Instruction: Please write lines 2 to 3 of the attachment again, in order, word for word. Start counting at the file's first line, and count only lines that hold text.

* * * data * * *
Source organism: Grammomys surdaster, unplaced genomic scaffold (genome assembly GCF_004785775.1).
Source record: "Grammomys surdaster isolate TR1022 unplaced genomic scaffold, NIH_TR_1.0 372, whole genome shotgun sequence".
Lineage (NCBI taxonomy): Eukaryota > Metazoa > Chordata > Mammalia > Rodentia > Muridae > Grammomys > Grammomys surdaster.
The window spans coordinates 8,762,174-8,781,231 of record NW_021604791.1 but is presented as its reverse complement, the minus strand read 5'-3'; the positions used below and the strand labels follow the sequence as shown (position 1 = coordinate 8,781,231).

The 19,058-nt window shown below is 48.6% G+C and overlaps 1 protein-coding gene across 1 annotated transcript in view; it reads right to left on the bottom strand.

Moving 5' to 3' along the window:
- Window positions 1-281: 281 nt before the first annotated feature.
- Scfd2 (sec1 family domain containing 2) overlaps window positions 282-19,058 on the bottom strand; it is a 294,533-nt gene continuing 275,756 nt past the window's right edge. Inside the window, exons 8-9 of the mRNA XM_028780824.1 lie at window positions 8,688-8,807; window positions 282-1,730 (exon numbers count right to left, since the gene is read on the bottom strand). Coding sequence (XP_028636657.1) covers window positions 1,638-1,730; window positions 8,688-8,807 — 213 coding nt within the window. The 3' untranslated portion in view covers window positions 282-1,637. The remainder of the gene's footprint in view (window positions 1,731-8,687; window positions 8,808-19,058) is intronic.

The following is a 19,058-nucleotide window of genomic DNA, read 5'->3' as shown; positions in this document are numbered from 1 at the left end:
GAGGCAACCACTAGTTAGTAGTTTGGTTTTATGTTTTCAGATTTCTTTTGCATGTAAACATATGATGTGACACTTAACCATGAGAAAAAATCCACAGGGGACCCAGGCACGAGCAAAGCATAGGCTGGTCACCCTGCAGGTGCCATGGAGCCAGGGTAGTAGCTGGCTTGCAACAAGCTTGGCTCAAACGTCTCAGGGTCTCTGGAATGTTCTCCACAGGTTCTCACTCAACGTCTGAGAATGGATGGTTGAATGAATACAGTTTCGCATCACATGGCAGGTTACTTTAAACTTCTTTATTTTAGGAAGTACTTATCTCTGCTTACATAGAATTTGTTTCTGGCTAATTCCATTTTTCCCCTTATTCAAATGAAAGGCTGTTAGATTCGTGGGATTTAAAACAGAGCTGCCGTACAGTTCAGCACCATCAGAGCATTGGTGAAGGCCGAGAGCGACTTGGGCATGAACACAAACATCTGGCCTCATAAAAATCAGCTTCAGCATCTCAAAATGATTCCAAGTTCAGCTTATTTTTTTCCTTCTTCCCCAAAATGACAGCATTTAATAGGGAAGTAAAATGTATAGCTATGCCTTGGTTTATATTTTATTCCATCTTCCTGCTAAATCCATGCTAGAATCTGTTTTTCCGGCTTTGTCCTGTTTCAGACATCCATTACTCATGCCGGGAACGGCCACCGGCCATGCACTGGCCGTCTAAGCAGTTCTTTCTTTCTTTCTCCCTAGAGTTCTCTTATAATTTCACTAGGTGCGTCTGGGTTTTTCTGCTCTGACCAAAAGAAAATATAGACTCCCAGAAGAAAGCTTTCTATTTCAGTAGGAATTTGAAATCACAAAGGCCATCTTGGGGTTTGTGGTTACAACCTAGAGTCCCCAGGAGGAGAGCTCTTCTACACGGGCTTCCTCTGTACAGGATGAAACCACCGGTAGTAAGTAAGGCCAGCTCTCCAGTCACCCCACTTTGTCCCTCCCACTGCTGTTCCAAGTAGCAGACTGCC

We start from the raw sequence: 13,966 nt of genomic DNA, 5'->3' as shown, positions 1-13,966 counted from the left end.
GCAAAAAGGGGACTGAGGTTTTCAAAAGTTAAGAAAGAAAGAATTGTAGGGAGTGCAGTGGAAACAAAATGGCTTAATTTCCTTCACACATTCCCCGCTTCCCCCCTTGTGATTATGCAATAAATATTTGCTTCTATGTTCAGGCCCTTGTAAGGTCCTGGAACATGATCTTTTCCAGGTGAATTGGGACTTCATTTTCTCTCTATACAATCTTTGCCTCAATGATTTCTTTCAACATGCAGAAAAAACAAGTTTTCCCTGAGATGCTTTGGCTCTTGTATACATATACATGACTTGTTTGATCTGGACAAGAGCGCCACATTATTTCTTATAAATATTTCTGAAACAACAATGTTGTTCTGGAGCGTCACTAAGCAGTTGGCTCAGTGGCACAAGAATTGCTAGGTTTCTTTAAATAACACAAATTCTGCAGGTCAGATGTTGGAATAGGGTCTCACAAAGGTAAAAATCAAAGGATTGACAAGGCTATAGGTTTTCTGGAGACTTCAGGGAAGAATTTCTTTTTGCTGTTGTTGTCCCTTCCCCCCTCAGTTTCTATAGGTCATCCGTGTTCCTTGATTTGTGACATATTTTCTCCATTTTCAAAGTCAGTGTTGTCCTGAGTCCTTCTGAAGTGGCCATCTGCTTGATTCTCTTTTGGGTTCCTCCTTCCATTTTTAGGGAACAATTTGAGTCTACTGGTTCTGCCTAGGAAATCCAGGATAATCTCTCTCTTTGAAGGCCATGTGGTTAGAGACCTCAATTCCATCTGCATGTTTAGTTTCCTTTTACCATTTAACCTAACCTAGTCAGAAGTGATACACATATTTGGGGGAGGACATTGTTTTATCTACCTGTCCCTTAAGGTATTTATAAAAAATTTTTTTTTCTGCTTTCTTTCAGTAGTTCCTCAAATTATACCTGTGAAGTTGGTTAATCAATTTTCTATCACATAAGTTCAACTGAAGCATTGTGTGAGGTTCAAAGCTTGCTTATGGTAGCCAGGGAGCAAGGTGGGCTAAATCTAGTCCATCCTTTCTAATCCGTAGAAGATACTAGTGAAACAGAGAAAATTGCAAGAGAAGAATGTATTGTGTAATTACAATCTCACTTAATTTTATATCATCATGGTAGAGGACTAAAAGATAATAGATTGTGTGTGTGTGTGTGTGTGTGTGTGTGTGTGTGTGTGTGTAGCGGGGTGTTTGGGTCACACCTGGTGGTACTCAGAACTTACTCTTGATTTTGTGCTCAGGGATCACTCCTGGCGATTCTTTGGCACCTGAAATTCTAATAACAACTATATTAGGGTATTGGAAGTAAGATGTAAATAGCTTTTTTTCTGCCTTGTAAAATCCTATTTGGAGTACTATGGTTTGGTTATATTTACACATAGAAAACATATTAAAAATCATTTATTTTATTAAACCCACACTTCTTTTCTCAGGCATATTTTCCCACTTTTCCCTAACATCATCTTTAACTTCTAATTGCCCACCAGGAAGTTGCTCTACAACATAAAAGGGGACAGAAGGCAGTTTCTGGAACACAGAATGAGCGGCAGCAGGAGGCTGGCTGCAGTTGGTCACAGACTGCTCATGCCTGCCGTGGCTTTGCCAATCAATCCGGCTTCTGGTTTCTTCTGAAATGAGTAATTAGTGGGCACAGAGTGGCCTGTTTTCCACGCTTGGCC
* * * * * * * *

Source record: "Grammomys surdaster isolate TR1022 unplaced genomic scaffold, NIH_TR_1.0 372, whole genome shotgun sequence".
Lineage (NCBI taxonomy): Eukaryota > Metazoa > Chordata > Mammalia > Rodentia > Muridae > Grammomys > Grammomys surdaster.